I couldn't care less about lowering myself. it's worth it to insult you.
    Just because there's no evidence of free uni's being successful, doesn't mean it wouldn't work. Why not try it out? If we really wanted to, we could find a system for it to work. Scotland did, after all.

    You say "no one dies with higher education" and it does not need to be universally free.
    Yeah, well no one dies with further education either, yet that appears to be free. It just doesn't make sense. If further education is free, why can't higher education be free as well?
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    (Original post by CAPTAINSHAZAM)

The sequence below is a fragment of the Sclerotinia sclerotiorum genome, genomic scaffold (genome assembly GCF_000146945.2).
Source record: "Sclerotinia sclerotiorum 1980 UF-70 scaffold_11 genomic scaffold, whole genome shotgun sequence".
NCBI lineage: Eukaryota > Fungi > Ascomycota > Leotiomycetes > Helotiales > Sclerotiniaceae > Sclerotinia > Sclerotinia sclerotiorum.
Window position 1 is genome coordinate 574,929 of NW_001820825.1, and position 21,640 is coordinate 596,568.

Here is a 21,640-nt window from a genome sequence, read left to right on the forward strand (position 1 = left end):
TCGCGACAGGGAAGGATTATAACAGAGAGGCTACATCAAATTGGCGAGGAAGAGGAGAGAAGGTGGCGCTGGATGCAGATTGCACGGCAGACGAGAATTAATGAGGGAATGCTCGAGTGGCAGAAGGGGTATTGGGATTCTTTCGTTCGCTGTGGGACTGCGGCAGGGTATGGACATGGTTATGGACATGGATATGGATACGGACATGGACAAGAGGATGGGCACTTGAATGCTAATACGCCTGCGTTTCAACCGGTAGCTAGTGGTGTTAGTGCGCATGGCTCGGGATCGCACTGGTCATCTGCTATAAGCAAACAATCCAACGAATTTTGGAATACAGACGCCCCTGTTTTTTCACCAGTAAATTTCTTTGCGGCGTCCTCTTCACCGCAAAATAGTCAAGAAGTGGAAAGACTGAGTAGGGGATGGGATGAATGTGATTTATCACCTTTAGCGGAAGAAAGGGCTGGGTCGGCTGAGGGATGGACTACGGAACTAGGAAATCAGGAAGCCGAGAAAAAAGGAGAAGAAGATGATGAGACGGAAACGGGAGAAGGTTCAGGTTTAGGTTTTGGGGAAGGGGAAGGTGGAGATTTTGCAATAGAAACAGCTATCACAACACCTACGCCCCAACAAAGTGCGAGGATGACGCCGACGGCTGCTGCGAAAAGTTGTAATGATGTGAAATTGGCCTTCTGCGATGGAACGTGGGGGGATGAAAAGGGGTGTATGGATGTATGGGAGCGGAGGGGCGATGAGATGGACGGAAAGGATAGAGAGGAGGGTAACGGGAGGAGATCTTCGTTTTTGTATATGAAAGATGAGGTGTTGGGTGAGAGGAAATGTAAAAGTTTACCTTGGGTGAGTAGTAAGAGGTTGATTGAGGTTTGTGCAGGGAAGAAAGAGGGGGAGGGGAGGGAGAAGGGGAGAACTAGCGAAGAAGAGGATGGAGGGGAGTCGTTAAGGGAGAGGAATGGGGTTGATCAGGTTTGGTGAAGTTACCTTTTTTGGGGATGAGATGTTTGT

Not a problem, just dont act like you know what youre talking about then, others may read your post and be convinced that "another" person isnt going to uni due to finance, when this like i said before is a nonsensical issue.
    man,i don't even know what nonsensical means

    but ight, you make a fair point
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    (Original post by madmadmax321)
    Saying you dont see why it cant be free maybe means you haven't thought of some of the potential implications (the money has to come from somewhere! especially with the huge amount of students going to uni these days)

    If uni was free (ie subsided by government again) some things would happen